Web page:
The agency’s funding has remained stagnant since his inauguration. Its work is hamstrung by low staffing levels not seen since Ronald Reagan left office.
The lack of resources and workers has undercut its ability to inspect facilities, measure contamination, punish violators and write new rules to stem pollution and climate change at a time when scientists say the world needs to act faster to stop runaway global warming.
At the beginning of his term, Biden asked Congress for a big boost to the EPA’s budget, from $9.2 billion to $11.2 billion. But the agency ended up getting only a fifth of that additional $2 billion requested by Biden, an increase that does not keep pace with the rapid rate of inflation.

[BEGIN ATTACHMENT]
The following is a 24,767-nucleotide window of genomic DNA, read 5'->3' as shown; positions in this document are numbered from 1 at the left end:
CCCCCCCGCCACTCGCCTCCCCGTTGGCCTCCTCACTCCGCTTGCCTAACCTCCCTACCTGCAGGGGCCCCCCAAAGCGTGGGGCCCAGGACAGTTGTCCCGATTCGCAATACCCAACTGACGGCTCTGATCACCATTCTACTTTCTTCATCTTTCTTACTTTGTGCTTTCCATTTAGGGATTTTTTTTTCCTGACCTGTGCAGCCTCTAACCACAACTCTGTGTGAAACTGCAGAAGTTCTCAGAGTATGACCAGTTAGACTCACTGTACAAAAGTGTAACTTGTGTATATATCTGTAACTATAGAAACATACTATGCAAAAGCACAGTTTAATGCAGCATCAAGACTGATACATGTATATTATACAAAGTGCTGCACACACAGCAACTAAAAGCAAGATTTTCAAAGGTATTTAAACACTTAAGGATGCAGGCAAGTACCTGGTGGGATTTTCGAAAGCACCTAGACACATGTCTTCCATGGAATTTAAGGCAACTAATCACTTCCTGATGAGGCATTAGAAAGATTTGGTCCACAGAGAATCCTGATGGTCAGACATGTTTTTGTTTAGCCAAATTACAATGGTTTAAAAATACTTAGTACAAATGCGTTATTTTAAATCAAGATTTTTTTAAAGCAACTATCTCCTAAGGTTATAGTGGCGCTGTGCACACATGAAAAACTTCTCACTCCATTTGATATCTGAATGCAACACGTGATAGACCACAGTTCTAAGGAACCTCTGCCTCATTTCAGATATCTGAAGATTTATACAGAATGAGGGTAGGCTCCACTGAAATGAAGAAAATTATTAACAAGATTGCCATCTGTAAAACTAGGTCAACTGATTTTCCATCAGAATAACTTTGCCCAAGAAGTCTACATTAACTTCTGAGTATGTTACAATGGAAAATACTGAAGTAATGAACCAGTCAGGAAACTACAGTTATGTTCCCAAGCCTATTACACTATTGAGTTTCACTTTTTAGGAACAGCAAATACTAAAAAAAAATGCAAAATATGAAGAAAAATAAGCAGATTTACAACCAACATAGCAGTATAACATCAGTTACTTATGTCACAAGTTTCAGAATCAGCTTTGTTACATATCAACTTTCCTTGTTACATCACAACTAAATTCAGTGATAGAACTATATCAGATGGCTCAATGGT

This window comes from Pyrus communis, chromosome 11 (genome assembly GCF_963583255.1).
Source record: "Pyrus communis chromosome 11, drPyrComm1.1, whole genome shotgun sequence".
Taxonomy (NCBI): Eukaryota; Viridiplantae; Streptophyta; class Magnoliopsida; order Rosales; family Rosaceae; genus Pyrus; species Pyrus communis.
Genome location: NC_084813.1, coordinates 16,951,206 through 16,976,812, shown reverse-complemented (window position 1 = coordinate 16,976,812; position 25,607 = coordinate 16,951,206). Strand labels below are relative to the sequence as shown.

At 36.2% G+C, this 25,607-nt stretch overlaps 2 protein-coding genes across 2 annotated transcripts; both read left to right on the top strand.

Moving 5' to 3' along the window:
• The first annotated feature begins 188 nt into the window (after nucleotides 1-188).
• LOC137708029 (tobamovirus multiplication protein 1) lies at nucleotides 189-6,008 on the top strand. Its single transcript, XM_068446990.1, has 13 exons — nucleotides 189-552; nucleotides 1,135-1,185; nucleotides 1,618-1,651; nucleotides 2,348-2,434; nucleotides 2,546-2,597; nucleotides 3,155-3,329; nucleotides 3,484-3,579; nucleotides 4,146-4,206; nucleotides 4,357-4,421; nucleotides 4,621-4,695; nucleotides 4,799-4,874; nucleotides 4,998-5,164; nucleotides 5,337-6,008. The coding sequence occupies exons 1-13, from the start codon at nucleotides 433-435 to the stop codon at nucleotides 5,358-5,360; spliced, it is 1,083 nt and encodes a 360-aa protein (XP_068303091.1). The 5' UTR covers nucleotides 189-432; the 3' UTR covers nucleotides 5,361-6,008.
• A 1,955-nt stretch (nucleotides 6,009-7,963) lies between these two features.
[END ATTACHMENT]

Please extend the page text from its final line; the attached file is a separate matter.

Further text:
That means the EPA actually has less spending power since Democrats took full control of the executive and legislative branches, even as its responsibilities grow. The budgetary slide continues a trend that deepened under Donald Trump but that began well before he took office.